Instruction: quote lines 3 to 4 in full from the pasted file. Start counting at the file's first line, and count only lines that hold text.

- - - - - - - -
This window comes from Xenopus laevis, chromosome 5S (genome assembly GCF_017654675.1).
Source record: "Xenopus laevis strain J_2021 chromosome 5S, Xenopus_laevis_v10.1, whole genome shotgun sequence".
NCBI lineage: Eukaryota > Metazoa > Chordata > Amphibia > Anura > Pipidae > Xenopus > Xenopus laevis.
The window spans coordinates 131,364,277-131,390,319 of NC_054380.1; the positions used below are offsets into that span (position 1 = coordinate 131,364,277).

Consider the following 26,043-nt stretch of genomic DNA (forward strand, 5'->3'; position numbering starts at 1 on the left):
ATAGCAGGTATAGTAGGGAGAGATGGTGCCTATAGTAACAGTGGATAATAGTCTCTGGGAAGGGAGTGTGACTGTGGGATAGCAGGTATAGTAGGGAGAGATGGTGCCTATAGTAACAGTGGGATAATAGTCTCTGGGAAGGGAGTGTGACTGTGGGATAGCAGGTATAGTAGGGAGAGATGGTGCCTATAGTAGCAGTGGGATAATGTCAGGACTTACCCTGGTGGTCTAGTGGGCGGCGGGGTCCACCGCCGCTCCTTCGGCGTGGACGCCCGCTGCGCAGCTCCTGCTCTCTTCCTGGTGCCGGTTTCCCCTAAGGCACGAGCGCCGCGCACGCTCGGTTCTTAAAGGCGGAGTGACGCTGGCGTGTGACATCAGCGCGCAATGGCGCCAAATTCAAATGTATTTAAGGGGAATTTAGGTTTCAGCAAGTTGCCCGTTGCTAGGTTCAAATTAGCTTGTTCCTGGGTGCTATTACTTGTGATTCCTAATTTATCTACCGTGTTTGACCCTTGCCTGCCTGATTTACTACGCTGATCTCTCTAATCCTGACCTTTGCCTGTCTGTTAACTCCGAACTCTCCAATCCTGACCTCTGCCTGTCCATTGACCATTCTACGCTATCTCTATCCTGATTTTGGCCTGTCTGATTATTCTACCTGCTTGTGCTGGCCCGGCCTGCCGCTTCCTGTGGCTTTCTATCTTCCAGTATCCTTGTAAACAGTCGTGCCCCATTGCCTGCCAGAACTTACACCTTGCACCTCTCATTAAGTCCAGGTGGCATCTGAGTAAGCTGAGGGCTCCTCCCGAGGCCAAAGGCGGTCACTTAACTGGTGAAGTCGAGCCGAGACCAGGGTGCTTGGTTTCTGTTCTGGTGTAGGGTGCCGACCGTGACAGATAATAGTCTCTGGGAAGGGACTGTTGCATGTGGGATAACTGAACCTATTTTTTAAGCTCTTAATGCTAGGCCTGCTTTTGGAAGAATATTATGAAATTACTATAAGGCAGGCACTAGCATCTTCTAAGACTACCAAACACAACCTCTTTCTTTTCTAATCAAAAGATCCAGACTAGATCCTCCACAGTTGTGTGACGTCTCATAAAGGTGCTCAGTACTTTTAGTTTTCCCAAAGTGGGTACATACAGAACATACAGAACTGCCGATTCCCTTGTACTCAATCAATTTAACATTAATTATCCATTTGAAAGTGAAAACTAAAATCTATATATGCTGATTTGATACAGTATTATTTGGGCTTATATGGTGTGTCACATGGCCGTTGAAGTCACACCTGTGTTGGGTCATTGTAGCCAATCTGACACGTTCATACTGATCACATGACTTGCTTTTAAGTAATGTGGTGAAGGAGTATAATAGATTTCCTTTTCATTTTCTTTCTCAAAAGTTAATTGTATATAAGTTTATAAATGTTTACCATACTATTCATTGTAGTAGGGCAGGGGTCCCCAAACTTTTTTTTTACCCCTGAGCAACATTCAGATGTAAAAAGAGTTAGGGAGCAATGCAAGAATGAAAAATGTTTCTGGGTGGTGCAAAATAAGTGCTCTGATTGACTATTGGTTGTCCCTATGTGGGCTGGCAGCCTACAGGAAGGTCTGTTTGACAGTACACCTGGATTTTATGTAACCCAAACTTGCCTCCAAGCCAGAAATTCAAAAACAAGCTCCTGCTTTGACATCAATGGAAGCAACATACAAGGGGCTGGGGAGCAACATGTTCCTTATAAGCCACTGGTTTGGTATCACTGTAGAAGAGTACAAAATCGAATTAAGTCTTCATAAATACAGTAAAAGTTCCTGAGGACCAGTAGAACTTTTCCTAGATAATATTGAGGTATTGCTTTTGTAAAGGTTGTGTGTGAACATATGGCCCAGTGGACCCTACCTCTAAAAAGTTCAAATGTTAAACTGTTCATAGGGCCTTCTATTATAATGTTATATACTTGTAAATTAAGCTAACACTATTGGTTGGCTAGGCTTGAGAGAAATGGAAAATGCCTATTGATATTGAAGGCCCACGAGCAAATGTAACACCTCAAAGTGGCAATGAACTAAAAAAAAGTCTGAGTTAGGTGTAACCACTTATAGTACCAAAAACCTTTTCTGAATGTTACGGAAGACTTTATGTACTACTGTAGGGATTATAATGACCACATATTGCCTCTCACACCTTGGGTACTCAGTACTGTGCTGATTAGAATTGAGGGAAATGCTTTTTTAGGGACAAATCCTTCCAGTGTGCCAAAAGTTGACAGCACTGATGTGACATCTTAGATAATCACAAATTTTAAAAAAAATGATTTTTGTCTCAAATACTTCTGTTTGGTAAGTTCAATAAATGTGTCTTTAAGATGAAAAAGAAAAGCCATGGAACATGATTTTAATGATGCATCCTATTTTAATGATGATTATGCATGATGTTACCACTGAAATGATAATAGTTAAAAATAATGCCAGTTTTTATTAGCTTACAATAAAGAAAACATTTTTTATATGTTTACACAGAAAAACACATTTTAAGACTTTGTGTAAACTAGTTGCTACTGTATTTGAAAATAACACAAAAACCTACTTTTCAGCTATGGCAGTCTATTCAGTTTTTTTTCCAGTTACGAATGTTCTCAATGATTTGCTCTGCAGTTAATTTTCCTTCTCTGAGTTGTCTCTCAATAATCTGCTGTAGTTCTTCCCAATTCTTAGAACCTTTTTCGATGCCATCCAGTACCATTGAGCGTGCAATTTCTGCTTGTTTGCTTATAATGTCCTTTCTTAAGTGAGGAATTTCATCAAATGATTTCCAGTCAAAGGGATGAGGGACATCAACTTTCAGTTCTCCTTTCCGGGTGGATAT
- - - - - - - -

NCBI lineage: Eukaryota > Metazoa > Chordata > Amphibia > Anura > Pipidae > Xenopus > Xenopus laevis.
The window spans coordinates 131,364,277-131,390,319 of NC_054380.1; the positions used below are offsets into that span (position 1 = coordinate 131,364,277).